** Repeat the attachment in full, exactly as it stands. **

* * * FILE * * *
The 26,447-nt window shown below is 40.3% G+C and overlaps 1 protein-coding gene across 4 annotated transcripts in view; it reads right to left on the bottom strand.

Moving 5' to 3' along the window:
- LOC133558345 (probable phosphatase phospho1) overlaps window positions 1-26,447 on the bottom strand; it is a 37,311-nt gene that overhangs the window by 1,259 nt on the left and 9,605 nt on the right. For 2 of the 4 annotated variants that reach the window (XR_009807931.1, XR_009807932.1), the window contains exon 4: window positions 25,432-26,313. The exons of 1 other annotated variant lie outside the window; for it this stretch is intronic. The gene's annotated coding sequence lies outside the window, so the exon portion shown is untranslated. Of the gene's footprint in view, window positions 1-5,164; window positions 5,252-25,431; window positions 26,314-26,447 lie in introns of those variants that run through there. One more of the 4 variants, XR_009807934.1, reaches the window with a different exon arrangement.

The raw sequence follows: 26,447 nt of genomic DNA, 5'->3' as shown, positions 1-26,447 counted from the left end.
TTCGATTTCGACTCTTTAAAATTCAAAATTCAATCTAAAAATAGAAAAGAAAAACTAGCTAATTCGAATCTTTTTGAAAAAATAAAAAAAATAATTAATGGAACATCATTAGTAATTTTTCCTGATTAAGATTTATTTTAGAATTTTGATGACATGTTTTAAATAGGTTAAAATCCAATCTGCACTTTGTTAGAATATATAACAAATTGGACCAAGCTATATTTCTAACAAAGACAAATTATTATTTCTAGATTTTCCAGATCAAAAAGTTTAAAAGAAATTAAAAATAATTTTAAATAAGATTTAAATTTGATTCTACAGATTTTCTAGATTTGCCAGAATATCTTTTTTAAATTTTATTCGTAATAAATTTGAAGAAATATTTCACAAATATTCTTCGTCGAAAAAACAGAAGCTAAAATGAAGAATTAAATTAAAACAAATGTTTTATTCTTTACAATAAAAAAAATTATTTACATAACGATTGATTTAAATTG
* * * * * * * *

The 26,447-nt window shown below is 40.3% G+C and overlaps 1 protein-coding gene across 4 annotated transcripts in view; it reads right to left on the bottom strand.

Moving 5' to 3' along the window:
- LOC133558345 (probable phosphatase phospho1) overlaps window positions 1-26,447 on the bottom strand; it is a 37,311-nt gene that overhangs the window by 1,259 nt on the left and 9,605 nt on the right. For 2 of the 4 annotated variants that reach the window (XR_009807931.1, XR_009807932.1), the window contains exon 4: window positions 25,432-26,313. The exons of 1 other annotated variant lie outside the window; for it this stretch is intronic. The gene's annotated coding sequence lies outside the window, so the exon portion shown is untranslated. Of the gene's footprint in view, window positions 1-5,164; window positions 5,252-25,431; window positions 26,314-26,447 lie in introns of those variants that run through there. One more of the 4 variants, XR_009807934.1, reaches the window with a different exon arrangement.

The raw sequence follows: 26,447 nt of genomic DNA, 5'->3' as shown, positions 1-26,447 counted from the left end.
TTCGATTTCGACTCTTTAAAATTCAAAATTCAATCTAAAAATAGAAAAGAAAAACTAGCTAATTCGAATCTTTTTGAAAAAATAAAAAAAATAATTAATGGAACATCATTAGTAATTTTTCCTGATTAAGATTTATTTTAGAATTTTGATGACATGTTTTAAATAGGTTAAAATCCAATCTGCACTTTGTTAGAATATATAACAAATTGGACCAAGCTATATTTCTAACAAAGACAAATTATTATTTCTAGATTTTCCAGATCAAAAAGTTTAAAAGAAATTAAAAATAATTTTAAATAAGATTTAAATTTGATTCTACAGATTTTCTAGATTTGCCAGAATATCTTTTTTAAATTTTATTCGTAATAAATTTGAAGAAATATTTCACAAATATTCTTCGTCGAAAAAACAGAAGCTAAAATGAAGAATTAAATTAAAACAAATGTTTTATTCTTTACAATAAAAAAAATTATTTACATAACGATTGATTTAAATTG